But economic progress dependent on lawmakers making the right decisions on investment, economic growth

In its November jobs report, the state Department of Labor reported that Connecticut added 4,600 jobs, which puts the nonfarm job growth pace at 25,700 since November 2013.

The state has recovered 78.3% of the total jobs lost during the March 2008February 2010 economic downturn, trailing the recoveries of neighboring Massachusetts (150%) and the nation as a whole (100%).

"Compared to what's happening in some other states and across the U.S., Connecticut still has a way to go," said Peter Gioia, vice president and economist for the Connecticut Business & Industry Association.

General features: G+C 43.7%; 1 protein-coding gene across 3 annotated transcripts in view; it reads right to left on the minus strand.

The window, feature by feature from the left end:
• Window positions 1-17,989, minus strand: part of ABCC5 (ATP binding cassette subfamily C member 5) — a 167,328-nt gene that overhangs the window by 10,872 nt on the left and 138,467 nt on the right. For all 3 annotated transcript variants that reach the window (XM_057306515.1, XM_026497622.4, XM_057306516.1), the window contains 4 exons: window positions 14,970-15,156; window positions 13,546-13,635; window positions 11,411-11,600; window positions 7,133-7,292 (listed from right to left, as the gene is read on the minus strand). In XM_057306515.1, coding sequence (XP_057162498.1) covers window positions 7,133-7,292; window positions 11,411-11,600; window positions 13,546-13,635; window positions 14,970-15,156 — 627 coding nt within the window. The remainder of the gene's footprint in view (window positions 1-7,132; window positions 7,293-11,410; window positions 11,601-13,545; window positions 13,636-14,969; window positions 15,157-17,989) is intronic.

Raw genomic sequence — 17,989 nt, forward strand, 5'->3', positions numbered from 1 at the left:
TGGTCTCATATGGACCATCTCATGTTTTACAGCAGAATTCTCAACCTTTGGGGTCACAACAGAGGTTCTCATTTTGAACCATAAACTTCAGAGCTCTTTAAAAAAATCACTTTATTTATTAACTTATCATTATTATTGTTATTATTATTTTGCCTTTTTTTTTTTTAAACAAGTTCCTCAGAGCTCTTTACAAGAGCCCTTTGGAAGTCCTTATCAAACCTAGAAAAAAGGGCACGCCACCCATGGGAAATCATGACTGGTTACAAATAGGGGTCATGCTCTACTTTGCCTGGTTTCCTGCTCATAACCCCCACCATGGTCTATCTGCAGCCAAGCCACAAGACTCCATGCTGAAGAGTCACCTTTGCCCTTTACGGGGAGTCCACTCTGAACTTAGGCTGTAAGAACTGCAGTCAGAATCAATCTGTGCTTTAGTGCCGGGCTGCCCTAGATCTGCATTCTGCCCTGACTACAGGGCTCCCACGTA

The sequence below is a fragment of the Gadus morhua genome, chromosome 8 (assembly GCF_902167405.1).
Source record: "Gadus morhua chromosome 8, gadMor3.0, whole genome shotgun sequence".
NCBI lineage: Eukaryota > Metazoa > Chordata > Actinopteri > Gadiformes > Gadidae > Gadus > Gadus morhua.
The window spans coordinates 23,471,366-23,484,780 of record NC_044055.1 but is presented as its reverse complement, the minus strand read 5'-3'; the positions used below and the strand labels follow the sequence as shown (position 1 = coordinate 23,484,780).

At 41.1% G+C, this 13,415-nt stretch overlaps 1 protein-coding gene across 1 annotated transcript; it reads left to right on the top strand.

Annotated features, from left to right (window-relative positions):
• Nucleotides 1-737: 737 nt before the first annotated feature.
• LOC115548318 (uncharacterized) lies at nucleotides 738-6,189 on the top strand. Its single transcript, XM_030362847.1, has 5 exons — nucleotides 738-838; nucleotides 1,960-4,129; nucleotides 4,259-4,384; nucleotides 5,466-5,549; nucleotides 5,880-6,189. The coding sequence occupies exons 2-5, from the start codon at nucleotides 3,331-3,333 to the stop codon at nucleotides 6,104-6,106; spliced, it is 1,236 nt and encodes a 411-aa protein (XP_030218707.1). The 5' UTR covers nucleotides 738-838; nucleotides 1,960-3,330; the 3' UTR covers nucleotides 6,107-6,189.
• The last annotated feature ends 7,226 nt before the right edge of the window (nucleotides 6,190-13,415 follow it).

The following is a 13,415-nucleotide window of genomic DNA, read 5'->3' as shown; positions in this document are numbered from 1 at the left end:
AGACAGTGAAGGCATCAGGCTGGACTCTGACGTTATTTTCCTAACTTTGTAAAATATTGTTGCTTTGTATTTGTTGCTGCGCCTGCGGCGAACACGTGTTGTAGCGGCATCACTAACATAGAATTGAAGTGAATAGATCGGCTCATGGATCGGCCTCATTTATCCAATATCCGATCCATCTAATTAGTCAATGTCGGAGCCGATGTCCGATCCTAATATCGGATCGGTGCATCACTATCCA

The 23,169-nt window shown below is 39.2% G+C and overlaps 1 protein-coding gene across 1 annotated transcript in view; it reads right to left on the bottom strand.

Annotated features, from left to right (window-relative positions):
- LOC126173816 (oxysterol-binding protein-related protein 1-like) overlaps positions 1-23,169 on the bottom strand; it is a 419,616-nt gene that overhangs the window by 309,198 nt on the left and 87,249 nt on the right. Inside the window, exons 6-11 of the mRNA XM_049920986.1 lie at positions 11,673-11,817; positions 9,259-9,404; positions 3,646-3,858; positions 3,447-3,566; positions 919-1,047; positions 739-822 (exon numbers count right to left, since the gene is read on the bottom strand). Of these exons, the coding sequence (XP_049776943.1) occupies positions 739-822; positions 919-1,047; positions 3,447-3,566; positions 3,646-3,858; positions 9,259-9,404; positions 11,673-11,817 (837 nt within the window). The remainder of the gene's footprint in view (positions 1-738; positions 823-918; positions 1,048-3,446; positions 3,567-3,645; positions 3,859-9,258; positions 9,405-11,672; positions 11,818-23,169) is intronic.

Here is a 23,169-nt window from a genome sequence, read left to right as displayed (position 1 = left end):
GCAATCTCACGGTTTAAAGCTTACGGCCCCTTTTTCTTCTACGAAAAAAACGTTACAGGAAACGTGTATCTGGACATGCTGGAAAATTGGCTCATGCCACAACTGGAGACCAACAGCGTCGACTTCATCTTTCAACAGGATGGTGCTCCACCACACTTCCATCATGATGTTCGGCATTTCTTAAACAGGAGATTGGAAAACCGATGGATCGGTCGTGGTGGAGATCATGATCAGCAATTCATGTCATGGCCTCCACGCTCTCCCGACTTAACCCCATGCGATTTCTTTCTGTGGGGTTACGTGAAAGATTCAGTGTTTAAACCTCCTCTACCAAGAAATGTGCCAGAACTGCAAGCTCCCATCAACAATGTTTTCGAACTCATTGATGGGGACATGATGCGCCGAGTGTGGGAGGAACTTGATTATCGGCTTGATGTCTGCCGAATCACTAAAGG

"But now we are within striking distance of exceeding 100 percent recovery if we continue this pace over the next 12 months."

The unemployment rate ticked up one tenth of a percentage point to 6.5%, largely due to the strong growth in entrants and reentrants into the workforce.

"What we have is a jobs recovery that is growing and appears to be strong enough to attract discouraged workers back to the workforce," said Gioia.

Gioia added that Connecticut is now ripe for growth.

"What the state needs in order to reach full job recovery is for legislators to aggressively pursue a pro-growth agenda that encourages private sector investment," he said.

Gioia continued by saying if they do that, the state may see 100 percent employment gains sooner than expected.


CBIA is Connecticut's largest business organization, with 10,000 member companies. For more information, please contact Meaghan MacDonald (860.244.1957; meaghan.macdonald@cbia.com) or visit the CBIA Newsroom.